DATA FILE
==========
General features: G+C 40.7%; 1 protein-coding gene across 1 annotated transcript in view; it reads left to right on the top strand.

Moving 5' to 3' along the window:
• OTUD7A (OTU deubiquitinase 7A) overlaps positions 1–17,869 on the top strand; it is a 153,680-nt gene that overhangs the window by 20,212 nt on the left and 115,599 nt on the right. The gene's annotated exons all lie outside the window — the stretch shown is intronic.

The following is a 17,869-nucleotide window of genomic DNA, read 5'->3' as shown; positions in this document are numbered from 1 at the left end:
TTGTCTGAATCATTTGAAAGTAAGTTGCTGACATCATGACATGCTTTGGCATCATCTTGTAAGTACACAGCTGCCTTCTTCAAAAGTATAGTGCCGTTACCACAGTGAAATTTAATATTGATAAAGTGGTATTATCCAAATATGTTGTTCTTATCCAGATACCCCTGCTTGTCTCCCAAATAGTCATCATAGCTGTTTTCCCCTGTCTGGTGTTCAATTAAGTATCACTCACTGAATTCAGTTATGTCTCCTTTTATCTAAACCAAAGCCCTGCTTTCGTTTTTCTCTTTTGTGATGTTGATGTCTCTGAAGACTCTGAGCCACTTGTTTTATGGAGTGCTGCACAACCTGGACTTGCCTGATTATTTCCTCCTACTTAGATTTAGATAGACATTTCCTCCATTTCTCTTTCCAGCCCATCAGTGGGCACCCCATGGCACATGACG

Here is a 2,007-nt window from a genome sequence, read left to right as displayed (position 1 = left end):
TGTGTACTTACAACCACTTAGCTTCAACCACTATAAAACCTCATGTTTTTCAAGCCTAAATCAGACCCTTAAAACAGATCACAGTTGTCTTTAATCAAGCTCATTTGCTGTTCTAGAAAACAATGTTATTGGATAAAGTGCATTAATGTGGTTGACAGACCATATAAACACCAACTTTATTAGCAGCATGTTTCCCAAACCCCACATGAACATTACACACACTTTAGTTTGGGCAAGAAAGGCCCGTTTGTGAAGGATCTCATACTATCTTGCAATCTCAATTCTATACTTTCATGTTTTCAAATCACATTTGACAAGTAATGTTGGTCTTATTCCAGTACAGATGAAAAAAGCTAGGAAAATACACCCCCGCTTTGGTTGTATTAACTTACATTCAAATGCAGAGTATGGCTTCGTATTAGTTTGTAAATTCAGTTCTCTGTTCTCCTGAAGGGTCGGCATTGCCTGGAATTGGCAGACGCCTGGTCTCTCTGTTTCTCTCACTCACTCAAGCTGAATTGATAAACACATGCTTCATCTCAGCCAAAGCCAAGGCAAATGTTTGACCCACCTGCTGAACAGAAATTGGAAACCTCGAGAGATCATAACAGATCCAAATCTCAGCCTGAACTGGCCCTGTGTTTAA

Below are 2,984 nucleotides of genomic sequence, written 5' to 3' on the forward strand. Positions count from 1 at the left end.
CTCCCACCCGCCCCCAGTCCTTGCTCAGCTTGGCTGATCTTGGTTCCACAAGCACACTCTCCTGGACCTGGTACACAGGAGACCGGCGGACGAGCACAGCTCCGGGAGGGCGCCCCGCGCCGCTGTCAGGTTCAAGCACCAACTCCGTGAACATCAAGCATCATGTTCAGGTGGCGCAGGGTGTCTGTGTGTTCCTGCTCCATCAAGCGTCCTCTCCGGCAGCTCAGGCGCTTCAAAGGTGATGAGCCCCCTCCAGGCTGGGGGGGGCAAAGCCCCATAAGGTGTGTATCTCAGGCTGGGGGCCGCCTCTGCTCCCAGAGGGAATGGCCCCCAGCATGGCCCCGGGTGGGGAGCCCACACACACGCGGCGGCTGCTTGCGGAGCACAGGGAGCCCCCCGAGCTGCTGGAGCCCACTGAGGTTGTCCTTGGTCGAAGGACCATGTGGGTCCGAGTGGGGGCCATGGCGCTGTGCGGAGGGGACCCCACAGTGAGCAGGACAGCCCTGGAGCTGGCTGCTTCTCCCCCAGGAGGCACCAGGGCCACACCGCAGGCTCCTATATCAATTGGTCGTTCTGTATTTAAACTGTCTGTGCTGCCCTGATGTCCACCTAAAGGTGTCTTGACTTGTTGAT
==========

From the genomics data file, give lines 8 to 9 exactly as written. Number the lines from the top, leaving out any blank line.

Below are 2,984 nucleotides of genomic sequence, written 5' to 3' on the forward strand. Positions count from 1 at the left end.
CTCCCACCCGCCCCCAGTCCTTGCTCAGCTTGGCTGATCTTGGTTCCACAAGCACACTCTCCTGGACCTGGTACACAGGAGACCGGCGGACGAGCACAGCTCCGGGAGGGCGCCCCGCGCCGCTGTCAGGTTCAAGCACCAACTCCGTGAACATCAAGCATCATGTTCAGGTGGCGCAGGGTGTCTGTGTGTTCCTGCTCCATCAAGCGTCCTCTCCGGCAGCTCAGGCGCTTCAAAGGTGATGAGCCCCCTCCAGGCTGGGGGGGGCAAAGCCCCATAAGGTGTGTATCTCAGGCTGGGGGCCGCCTCTGCTCCCAGAGGGAATGGCCCCCAGCATGGCCCCGGGTGGGGAGCCCACACACACGCGGCGGCTGCTTGCGGAGCACAGGGAGCCCCCCGAGCTGCTGGAGCCCACTGAGGTTGTCCTTGGTCGAAGGACCATGTGGGTCCGAGTGGGGGCCATGGCGCTGTGCGGAGGGGACCCCACAGTGAGCAGGACAGCCCTGGAGCTGGCTGCTTCTCCCCCAGGAGGCACCAGGGCCACACCGCAGGCTCCTATATCAATTGGTCGTTCTGTATTTAAACTGTCTGTGCTGCCCTGATGTCCACCTAAAGGTGTCTTGACTTGTTGAT